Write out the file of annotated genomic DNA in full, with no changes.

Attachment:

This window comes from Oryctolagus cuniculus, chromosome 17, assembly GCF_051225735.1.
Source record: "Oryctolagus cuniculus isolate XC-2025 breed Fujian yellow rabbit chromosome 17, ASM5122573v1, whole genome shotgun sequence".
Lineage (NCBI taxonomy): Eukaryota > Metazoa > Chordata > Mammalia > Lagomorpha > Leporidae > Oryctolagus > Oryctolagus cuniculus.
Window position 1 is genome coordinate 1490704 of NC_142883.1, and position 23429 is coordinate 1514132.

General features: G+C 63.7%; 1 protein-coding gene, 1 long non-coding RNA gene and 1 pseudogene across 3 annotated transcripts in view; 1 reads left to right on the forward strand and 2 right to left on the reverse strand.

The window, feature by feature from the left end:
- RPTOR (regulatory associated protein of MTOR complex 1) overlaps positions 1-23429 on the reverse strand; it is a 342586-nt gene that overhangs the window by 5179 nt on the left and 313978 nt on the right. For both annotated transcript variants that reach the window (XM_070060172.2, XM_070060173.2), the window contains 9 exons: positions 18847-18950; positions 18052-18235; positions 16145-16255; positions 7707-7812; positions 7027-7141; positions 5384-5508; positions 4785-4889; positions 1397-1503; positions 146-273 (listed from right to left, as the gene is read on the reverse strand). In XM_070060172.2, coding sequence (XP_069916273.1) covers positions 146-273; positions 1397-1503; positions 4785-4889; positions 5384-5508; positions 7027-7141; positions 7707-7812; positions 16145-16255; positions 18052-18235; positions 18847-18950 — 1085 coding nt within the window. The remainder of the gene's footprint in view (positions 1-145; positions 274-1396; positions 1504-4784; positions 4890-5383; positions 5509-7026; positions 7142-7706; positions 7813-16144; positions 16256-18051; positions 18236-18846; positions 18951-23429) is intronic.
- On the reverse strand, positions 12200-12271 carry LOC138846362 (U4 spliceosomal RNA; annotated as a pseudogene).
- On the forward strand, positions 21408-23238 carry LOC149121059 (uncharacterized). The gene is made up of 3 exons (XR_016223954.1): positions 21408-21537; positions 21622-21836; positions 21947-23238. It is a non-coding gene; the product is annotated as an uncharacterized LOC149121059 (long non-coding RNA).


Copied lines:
This window comes from Oryctolagus cuniculus, chromosome 17, assembly GCF_051225735.1.
Source record: "Oryctolagus cuniculus isolate XC-2025 breed Fujian yellow rabbit chromosome 17, ASM5122573v1, whole genome shotgun sequence".
Lineage (NCBI taxonomy): Eukaryota > Metazoa > Chordata > Mammalia > Lagomorpha > Leporidae > Oryctolagus > Oryctolagus cuniculus.
Window position 1 is genome coordinate 1490704 of NC_142883.1, and position 23429 is coordinate 1514132.

General features: G+C 63.7%; 1 protein-coding gene, 1 long non-coding RNA gene and 1 pseudogene across 3 annotated transcripts in view; 1 reads left to right on the forward strand and 2 right to left on the reverse strand.

The window, feature by feature from the left end:
- RPTOR (regulatory associated protein of MTOR complex 1) overlaps positions 1-23429 on the reverse strand; it is a 342586-nt gene that overhangs the window by 5179 nt on the left and 313978 nt on the right. For both annotated transcript variants that reach the window (XM_070060172.2, XM_070060173.2), the window contains 9 exons: positions 18847-18950; positions 18052-18235; positions 16145-16255; positions 7707-7812; positions 7027-7141; positions 5384-5508; positions 4785-4889; positions 1397-1503; positions 146-273 (listed from right to left, as the gene is read on the reverse strand). In XM_070060172.2, coding sequence (XP_069916273.1) covers positions 146-273; positions 1397-1503; positions 4785-4889; positions 5384-5508; positions 7027-7141; positions 7707-7812; positions 16145-16255; positions 18052-18235; positions 18847-18950 — 1085 coding nt within the window. The remainder of the gene's footprint in view (positions 1-145; positions 274-1396; positions 1504-4784; positions 4890-5383; positions 5509-7026; positions 7142-7706; positions 7813-16144; positions 16256-18051; positions 18236-18846; positions 18951-23429) is intronic.
- On the reverse strand, positions 12200-12271 carry LOC138846362 (U4 spliceosomal RNA; annotated as a pseudogene).
- On the forward strand, positions 21408-23238 carry LOC149121059 (uncharacterized). The gene is made up of 3 exons (XR_016223954.1): positions 21408-21537; positions 21622-21836; positions 21947-23238. It is a non-coding gene; the product is annotated as an uncharacterized LOC149121059 (long non-coding RNA).